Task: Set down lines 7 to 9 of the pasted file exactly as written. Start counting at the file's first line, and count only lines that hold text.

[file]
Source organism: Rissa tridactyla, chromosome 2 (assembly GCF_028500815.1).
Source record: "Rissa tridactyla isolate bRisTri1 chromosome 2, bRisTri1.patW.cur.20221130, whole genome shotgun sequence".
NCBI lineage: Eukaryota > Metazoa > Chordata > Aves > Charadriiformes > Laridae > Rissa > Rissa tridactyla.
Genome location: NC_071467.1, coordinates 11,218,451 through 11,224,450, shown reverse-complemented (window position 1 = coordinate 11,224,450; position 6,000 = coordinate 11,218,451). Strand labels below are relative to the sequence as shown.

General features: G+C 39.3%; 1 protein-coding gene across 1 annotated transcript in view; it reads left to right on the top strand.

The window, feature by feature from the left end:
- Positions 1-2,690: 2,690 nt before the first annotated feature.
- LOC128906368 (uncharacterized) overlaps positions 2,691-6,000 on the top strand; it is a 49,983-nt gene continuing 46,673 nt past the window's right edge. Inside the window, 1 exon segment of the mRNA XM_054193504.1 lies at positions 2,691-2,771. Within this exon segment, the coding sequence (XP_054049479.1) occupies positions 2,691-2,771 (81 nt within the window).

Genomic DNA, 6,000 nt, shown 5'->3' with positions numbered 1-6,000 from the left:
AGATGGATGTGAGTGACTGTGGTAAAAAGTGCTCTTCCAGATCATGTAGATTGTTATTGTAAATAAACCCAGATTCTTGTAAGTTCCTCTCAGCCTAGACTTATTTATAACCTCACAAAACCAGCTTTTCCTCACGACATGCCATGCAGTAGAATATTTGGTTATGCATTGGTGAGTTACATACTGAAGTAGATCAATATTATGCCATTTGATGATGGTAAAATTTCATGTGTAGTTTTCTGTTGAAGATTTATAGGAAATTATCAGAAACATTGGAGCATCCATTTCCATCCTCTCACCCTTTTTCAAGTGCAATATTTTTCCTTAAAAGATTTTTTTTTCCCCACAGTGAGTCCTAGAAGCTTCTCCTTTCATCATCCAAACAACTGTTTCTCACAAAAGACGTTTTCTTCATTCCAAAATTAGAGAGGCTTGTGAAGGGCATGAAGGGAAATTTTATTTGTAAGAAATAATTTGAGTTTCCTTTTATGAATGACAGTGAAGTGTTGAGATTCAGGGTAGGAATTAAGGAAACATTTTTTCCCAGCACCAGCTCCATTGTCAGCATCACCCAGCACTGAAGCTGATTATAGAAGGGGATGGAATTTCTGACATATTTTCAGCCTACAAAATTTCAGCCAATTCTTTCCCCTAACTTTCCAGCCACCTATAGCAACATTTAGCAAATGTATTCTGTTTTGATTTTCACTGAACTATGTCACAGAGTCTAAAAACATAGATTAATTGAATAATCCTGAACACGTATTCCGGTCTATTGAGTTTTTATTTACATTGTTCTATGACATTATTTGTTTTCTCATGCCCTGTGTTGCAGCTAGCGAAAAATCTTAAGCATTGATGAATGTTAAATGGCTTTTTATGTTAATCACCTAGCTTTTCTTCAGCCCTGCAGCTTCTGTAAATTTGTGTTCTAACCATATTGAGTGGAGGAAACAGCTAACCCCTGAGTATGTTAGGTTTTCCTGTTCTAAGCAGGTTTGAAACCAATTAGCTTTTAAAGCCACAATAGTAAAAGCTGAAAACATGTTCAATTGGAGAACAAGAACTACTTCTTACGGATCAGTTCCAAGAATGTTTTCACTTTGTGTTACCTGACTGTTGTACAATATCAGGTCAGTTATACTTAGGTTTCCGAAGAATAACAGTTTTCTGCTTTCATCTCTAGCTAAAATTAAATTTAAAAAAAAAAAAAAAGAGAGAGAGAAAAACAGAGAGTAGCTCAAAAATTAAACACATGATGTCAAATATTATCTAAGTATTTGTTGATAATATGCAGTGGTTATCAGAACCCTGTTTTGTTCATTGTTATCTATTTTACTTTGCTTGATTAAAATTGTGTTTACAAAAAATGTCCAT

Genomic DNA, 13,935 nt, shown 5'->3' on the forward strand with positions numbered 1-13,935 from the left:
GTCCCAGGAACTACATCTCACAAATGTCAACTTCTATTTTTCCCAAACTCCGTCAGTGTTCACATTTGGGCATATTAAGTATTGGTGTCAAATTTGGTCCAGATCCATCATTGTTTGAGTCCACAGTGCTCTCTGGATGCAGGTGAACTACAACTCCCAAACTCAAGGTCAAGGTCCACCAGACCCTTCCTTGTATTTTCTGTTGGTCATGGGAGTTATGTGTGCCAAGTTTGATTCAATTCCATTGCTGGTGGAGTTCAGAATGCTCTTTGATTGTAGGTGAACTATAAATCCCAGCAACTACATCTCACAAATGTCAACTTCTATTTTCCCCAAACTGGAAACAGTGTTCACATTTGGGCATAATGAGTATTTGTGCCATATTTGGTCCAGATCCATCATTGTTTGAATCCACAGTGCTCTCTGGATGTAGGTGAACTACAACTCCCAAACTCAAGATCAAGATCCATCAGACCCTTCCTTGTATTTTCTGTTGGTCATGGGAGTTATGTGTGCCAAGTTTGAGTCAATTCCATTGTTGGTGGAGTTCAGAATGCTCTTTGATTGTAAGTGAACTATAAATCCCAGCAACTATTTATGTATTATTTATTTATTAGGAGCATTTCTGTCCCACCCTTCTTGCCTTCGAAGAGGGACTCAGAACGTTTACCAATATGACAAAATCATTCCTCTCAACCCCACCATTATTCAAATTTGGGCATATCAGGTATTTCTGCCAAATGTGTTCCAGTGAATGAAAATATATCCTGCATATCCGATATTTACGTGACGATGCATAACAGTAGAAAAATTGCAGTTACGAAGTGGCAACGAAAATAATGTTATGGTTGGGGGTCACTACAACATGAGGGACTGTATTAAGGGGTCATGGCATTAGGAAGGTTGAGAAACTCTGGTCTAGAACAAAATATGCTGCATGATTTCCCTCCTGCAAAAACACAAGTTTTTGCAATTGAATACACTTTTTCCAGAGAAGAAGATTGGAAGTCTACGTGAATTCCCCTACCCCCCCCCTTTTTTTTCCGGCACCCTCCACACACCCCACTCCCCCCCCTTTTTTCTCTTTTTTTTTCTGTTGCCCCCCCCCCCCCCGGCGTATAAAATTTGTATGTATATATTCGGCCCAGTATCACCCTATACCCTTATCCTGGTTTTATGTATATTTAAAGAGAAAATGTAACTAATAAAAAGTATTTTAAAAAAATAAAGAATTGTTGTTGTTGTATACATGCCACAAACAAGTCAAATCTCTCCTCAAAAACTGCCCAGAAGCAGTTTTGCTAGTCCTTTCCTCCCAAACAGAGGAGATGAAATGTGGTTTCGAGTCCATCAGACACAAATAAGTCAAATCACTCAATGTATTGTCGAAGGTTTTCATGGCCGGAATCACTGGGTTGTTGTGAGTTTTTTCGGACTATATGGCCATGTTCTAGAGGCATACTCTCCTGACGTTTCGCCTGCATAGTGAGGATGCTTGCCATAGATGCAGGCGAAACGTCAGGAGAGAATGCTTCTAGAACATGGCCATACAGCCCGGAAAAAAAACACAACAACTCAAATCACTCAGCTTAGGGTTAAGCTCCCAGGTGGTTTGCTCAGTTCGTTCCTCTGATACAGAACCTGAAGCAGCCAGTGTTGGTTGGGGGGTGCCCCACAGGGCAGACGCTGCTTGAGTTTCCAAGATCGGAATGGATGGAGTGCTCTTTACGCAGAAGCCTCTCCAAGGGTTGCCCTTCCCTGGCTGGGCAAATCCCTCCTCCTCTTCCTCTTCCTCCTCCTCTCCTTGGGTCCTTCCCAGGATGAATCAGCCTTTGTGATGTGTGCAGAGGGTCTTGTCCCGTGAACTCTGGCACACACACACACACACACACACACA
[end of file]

- Positions 1-2,690: 2,690 nt before the first annotated feature.
- LOC128906368 (uncharacterized) overlaps positions 2,691-6,000 on the top strand; it is a 49,983-nt gene continuing 46,673 nt past the window's right edge. Inside the window, 1 exon segment of the mRNA XM_054193504.1 lies at positions 2,691-2,771. Within this exon segment, the coding sequence (XP_054049479.1) occupies positions 2,691-2,771 (81 nt within the window).

Genomic DNA, 6,000 nt, shown 5'->3' with positions numbered 1-6,000 from the left: